Getting back to all the papal misinformation and disinformation you almost wish there was a source similar to Snopes which debunked urban legends or in this case I guess Pope Urban legends.

The problem is that it would be a full time job for a team of people to counter all of “the pope said what?” stories or false stories involving the Church. So it will continue to be crowd-sourced to Catholic bloggers and others in Catholic media not to mention individuals in their daily life.

By the way yes I am well aware of the fact that snopes.com like any fact checking site is not totally reliable.

Jan 302014

With the Pope being on the cover of the latest Rolling Stone cover with a 7,700-word article associated with it there have been various responses to it.

Much of the reaction has been similar to Pope Francis being named Time’s person of the year. That they like him because they think he is changing the Church at some fundamental level doctrinally. That if they really understood that he was truly a “son of the Church” they wouldn’t be very enthused about him.

The Rolling Stone article also has a contrast between Pope emeritus Benedict XVI and Pope Francis that really sets up a straw-pontiff. The evil never-smiling staunch-traditionalist that is even compared to Freddy Kreuger; “he should be wearing a striped shirt with knife-fingered gloves and menacing teenagers in their nightmares.” A “disastrous pontificate” with no supporting evidence regarding this supplied. The language regarding Pope emeritus Benedict XVI is so over-the-top that Vatican spokesman Father Federico Lombardi has strongly criticized it in this regard.

Whereas Pope Francis has a gentle voice and won’t judge anyone. Anywhere the Pope’s previous comments can be cast in the most unfortunate light they are. So you see the expected quotes pulled out by so many at odds with what the Church teaches. Plus this article contained this quite unfortunate comparison. “But Francis, like Bill Clinton, thrives on personal contact.” Yikes does the writer even realize what he is saying?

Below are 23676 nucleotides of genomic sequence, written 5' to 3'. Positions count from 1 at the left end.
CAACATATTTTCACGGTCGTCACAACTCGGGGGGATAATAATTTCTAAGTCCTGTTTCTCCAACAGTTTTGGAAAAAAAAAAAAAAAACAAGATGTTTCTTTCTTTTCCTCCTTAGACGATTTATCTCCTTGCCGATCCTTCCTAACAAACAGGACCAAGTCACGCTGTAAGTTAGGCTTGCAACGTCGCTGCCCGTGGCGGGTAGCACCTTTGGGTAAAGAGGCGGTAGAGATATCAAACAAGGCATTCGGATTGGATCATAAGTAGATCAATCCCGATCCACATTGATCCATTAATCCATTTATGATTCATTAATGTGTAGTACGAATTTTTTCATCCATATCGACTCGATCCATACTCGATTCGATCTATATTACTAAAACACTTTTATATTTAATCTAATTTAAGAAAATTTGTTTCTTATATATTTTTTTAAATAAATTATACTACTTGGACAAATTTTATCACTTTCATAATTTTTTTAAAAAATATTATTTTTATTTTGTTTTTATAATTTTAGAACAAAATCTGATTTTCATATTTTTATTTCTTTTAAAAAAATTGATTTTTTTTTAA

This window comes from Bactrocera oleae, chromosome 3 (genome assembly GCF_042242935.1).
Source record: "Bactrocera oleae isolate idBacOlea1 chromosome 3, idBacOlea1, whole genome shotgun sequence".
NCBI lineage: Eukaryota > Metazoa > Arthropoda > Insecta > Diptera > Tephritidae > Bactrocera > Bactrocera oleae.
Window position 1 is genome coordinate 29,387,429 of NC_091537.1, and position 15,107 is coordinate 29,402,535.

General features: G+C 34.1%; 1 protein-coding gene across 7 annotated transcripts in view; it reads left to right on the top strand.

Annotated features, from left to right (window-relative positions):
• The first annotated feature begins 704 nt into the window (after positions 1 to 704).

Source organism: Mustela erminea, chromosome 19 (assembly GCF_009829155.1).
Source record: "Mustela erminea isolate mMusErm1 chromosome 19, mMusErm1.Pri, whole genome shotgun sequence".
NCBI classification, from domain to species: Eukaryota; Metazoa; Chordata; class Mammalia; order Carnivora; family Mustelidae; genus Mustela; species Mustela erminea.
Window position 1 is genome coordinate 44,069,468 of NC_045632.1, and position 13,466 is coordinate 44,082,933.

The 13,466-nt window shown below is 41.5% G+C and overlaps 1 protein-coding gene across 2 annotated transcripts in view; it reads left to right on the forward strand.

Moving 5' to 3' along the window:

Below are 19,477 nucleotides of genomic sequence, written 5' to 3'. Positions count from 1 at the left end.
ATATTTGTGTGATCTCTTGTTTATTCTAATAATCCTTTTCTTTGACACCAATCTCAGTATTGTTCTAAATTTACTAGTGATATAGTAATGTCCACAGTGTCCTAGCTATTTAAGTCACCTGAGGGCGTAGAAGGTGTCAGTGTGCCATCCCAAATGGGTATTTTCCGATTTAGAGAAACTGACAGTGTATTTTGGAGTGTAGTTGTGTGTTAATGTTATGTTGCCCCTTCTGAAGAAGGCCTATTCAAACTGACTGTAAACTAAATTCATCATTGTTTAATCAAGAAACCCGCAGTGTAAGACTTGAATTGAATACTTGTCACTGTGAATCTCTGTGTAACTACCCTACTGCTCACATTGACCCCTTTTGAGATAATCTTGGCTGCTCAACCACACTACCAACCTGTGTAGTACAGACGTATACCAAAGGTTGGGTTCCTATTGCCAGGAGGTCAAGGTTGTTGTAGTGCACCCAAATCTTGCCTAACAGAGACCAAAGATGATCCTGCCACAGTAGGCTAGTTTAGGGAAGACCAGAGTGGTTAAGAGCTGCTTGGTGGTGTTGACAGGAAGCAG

Still reacting to a Rolling Stone article on the Pope is mostly a waste of time as it is exactly what you would expect.

There has been much talk about the “Francis effect” and how those who are not practicing Catholics or even favorable towards the Church generally like Pope Francis. Part of this is that a seeming change in tone means an underlying change in doctrine. He seems like such a nice friendly guy that he really couldn’t believe in all those hard-sayings of Jesus and his Church. Many are drawn to likin him that they will broaden some specific statements that they interpet as liberal and then give him a pass if he mentions abortion since he is only throwing a bone to conservatives.

Some would critique the “Francis effect” as not a good thing since it might attract people to the Church with a totally false idea of what the Church is. Part of me is drawn to this critique since I am so tired of dissidents that bringing in another generation of them does not appeal to me. Yet I also reflect that any movement in the right direction is in fact a movement in the right direction. Any openness to truth can lead to more openness. God has worked with far less. The married couple that starts going to church because they had a child is not usually very well catechized, yet often God can work with this to bring them to a fuller understanding.

Have you ever read a conversion story where the person was already totally aligned with everything the Church had to teach? That the only thing they were lacking was becoming a member of the Church? We are all broken with various degrees of brokenness. Some will have less to repair, but we all need repair to become fully aligned with the Church and what God has in plan for us. A daily process with no end point in this life.